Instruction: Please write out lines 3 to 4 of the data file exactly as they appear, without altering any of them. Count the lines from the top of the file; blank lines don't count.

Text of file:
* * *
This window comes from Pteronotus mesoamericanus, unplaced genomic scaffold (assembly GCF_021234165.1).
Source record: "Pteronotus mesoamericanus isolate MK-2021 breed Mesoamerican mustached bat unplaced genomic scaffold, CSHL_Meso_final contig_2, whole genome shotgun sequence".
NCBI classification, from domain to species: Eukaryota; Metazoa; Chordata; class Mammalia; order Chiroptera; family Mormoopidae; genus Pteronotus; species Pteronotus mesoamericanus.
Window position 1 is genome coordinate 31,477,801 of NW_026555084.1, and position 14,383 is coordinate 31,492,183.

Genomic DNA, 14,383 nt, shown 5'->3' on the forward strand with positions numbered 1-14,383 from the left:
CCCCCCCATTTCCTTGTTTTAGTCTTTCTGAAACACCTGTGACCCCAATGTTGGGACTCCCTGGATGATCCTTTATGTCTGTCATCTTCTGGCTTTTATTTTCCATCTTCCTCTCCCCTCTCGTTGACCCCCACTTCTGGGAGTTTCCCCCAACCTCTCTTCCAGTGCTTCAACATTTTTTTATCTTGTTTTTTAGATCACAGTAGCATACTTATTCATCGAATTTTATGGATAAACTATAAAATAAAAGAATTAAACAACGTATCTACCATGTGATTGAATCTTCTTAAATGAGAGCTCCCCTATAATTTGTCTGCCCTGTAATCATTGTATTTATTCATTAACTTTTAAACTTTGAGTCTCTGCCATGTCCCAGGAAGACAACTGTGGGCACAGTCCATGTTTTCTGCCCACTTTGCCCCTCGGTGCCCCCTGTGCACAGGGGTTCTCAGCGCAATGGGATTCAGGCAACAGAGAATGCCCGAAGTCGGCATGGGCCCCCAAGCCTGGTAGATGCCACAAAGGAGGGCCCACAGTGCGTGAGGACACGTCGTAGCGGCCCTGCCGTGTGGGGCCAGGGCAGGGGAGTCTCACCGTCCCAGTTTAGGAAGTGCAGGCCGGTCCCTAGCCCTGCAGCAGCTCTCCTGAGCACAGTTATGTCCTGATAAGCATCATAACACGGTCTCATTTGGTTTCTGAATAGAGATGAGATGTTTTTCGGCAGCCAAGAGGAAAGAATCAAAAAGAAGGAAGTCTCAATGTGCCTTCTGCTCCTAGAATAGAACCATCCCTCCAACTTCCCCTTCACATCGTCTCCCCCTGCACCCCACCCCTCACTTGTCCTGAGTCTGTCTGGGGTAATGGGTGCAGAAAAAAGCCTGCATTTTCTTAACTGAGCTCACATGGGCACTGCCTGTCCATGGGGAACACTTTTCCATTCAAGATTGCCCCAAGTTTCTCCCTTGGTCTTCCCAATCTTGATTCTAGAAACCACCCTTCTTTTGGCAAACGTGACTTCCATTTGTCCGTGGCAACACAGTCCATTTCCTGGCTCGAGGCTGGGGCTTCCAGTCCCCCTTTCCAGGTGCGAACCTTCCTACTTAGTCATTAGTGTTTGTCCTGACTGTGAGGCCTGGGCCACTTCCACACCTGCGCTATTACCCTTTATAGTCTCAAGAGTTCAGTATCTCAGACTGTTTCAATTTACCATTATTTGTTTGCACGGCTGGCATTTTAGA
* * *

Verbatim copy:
NCBI classification, from domain to species: Eukaryota; Metazoa; Chordata; class Mammalia; order Chiroptera; family Mormoopidae; genus Pteronotus; species Pteronotus mesoamericanus.
Window position 1 is genome coordinate 31,477,801 of NW_026555084.1, and position 14,383 is coordinate 31,492,183.